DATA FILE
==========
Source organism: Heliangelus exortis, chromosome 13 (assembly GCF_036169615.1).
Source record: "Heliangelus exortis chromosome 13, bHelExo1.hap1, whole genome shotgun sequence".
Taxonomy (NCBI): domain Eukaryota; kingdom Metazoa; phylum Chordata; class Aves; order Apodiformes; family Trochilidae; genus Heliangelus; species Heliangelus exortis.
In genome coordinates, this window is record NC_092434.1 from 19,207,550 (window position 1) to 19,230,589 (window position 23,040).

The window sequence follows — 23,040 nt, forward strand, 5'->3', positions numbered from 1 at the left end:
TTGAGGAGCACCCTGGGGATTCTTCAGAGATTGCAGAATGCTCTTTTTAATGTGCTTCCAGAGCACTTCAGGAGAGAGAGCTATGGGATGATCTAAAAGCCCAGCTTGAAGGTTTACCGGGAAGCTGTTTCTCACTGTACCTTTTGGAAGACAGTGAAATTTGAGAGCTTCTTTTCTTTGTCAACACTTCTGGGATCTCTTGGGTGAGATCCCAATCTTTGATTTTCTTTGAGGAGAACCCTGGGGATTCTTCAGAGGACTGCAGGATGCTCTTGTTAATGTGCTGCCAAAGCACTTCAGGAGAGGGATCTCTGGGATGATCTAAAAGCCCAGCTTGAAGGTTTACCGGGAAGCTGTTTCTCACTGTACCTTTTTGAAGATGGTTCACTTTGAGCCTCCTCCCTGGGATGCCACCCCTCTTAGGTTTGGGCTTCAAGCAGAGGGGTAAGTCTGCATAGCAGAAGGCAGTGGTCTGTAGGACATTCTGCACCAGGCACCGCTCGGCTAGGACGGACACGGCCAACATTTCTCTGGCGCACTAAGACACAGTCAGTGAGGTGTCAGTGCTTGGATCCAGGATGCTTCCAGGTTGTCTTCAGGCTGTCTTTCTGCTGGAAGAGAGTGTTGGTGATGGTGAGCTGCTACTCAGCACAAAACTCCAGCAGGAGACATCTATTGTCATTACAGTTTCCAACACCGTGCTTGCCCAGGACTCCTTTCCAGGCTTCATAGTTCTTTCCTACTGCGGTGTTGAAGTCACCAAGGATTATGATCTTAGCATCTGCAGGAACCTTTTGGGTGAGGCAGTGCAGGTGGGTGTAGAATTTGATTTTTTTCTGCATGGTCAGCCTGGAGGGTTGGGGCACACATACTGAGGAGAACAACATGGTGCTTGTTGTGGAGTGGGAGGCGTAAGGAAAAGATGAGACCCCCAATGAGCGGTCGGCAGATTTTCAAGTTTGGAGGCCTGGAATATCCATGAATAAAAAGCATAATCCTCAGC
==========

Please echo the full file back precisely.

Source organism: Heliangelus exortis, chromosome 13 (assembly GCF_036169615.1).
Source record: "Heliangelus exortis chromosome 13, bHelExo1.hap1, whole genome shotgun sequence".
Taxonomy (NCBI): domain Eukaryota; kingdom Metazoa; phylum Chordata; class Aves; order Apodiformes; family Trochilidae; genus Heliangelus; species Heliangelus exortis.
In genome coordinates, this window is record NC_092434.1 from 19,207,550 (window position 1) to 19,230,589 (window position 23,040).

The window sequence follows — 23,040 nt, forward strand, 5'->3', positions numbered from 1 at the left end:
TTGAGGAGCACCCTGGGGATTCTTCAGAGATTGCAGAATGCTCTTTTTAATGTGCTTCCAGAGCACTTCAGGAGAGAGAGCTATGGGATGATCTAAAAGCCCAGCTTGAAGGTTTACCGGGAAGCTGTTTCTCACTGTACCTTTTGGAAGACAGTGAAATTTGAGAGCTTCTTTTCTTTGTCAACACTTCTGGGATCTCTTGGGTGAGATCCCAATCTTTGATTTTCTTTGAGGAGAACCCTGGGGATTCTTCAGAGGACTGCAGGATGCTCTTGTTAATGTGCTGCCAAAGCACTTCAGGAGAGGGATCTCTGGGATGATCTAAAAGCCCAGCTTGAAGGTTTACCGGGAAGCTGTTTCTCACTGTACCTTTTTGAAGATGGTTCACTTTGAGCCTCCTCCCTGGGATGCCACCCCTCTTAGGTTTGGGCTTCAAGCAGAGGGGTAAGTCTGCATAGCAGAAGGCAGTGGTCTGTAGGACATTCTGCACCAGGCACCGCTCGGCTAGGACGGACACGGCCAACATTTCTCTGGCGCACTAAGACACAGTCAGTGAGGTGTCAGTGCTTGGATCCAGGATGCTTCCAGGTTGTCTTCAGGCTGTCTTTCTGCTGGAAGAGAGTGTTGGTGATGGTGAGCTGCTACTCAGCACAAAACTCCAGCAGGAGACATCTATTGTCATTACAGTTTCCAACACCGTGCTTGCCCAGGACTCCTTTCCAGGCTTCATAGTTCTTTCCTACTGCGGTGTTGAAGTCACCAAGGATTATGATCTTAGCATCTGCAGGAACCTTTTGGGTGAGGCAGTGCAGGTGGGTGTAGAATTTGATTTTTTTCTGCATGGTCAGCCTGGAGGGTTGGGGCACACATACTGAGGAGAACAACATGGTGCTTGTTGTGGAGTGGGAGGCGTAAGGAAAAGATGAGACCCCCAATGAGCGGTCGGCAGATTTTCAAGTTTGGAGGCCTGGAATATCCATGAATAAAAAGCATAATCCTCAGC